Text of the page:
Biofeedback devices for kegel exercise equals super kegel
You know if you have urinary incontinence (UI). You are one of the millions of women who experience a loss of bladder control when you cough, sneeze or exercise. Or maybe you feel a sudden need to urinate just before you experience a gush of urine. Some women experience this after childbirth or as they age. Although very treatable, many women never mention the problem to a healthcare professional. UI can be bothersome, even debilitating, and the fear of embarrassment interferes with enjoyment of time with family and friends.
Urinary incontinence is classified as a medical problem but there are behavioral techniques that you can use to control or reverse this condition. Medications or invasive surgical procedures can provide some relief, but do not treat the primary cause of functional urinary incontinence. Most often incontinence is caused by weakened pelvic floor muscles. What is needed is not a quick fix, but a way to increase the strength of these weakened muscles.
Your pelvic floor muscles are responsible for shutting off the flow of urine. Dr. Kegel developed his Kegel exercises for this area (the pubococcygeus), which supports the pelvic floor. He found that if you could strengthen these muscles you could impact urinary incontinence, thereby improving bladder control. The problem with Kegel exercises is that it can be difficult to know for sure if you are doing them correctly and that you are actually exercising the right muscle. So, women who try Kegels and don’t achieve the results they want can often give up too soon. Their practice can be ineffective because they can’t tell whether they are doing the Kegels correctly and can’t measure their progress.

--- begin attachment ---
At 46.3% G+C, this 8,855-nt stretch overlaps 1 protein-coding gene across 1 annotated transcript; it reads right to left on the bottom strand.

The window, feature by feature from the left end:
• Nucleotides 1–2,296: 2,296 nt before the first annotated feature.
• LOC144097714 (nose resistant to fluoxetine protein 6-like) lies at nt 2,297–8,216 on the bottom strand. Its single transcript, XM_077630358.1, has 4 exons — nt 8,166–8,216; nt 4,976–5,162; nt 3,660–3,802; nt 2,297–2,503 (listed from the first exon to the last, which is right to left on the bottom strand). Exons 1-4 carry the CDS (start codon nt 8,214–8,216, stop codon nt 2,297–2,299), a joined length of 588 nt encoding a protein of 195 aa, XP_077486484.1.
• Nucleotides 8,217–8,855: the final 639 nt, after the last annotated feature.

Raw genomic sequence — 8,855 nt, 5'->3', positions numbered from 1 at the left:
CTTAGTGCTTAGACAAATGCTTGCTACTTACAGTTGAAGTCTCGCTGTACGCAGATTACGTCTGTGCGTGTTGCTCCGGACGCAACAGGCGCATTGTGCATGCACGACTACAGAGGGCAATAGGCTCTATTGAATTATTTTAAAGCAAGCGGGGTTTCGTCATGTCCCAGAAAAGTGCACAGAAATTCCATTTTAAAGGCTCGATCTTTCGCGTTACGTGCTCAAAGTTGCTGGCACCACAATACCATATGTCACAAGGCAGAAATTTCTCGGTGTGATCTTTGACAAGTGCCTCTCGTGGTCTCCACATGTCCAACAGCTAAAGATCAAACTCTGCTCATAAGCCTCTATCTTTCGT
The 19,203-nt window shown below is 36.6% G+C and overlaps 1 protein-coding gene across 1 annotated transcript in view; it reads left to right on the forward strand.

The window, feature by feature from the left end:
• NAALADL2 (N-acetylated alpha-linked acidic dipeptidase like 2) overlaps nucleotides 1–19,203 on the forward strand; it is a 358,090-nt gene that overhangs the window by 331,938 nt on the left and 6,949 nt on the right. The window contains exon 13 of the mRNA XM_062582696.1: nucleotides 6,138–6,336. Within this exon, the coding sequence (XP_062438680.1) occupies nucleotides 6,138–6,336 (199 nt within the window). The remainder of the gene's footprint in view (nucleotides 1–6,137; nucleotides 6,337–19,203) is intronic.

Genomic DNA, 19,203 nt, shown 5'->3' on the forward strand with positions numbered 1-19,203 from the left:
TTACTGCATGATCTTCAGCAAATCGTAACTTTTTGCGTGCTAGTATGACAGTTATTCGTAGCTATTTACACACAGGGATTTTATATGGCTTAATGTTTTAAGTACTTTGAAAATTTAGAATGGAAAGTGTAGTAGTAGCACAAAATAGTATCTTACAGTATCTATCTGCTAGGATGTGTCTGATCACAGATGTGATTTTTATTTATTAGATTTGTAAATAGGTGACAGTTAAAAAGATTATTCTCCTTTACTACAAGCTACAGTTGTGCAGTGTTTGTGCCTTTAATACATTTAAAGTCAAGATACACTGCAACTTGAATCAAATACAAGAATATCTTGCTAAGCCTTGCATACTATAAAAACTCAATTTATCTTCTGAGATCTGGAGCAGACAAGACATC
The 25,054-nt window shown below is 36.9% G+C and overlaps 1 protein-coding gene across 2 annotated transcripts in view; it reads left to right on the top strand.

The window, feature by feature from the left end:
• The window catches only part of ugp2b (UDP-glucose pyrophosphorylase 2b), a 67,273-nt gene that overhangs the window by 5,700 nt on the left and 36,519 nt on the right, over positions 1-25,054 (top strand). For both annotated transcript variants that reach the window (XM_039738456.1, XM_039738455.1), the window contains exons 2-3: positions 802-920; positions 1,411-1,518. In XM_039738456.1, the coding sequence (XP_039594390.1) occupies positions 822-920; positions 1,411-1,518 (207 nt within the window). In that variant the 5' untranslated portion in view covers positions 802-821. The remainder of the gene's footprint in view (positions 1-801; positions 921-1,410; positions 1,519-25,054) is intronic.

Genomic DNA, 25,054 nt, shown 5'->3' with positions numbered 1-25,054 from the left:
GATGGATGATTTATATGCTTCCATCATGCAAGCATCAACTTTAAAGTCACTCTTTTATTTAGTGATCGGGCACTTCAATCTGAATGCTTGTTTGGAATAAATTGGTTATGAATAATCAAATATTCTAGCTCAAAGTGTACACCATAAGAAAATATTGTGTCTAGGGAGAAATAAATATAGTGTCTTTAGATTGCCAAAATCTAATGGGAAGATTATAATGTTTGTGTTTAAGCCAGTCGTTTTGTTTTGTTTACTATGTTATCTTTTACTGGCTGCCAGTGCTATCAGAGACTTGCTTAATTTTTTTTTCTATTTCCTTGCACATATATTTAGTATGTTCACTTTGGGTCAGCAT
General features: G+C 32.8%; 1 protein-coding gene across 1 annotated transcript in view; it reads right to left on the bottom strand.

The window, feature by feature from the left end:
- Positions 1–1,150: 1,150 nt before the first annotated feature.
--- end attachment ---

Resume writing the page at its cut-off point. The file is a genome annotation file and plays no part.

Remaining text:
In an effort to assist women and keep them from giving up on their treatment, Dr. Kegel found that the simple Kegel contraction could be paired with a biofeedback device to create a super Kegel. He developed a machine that increased the resistance of the contraction, forcing you to really clench in order to contract. A gauge will tell you how strong the contraction is. Now you have a contraction that is really using the muscles of the pelvic floor and you can see how the strength of the contraction is increasing over time. There are many products on the market to help make doing Kegel exercises more effective in treating urinary incontinence. You can choose from simple devices that when inserted into the vagina move to indicate you are doing the exercises correctly or try sophisticated biofeedback Kegel exercise devices that can actually measure the amount of muscle activity you are exerting.
If you have nerve damage and don’t have the sensations that can let you know you are doing the Kegels correctly you can ask your healthcare professional to check while you do them. If you still need help you may be able to learn how to do the exercises by using biofeedback. And, remember there is no age where functional UI has to be tolerated. Everyone can benefit from strengthening their pelvic floor.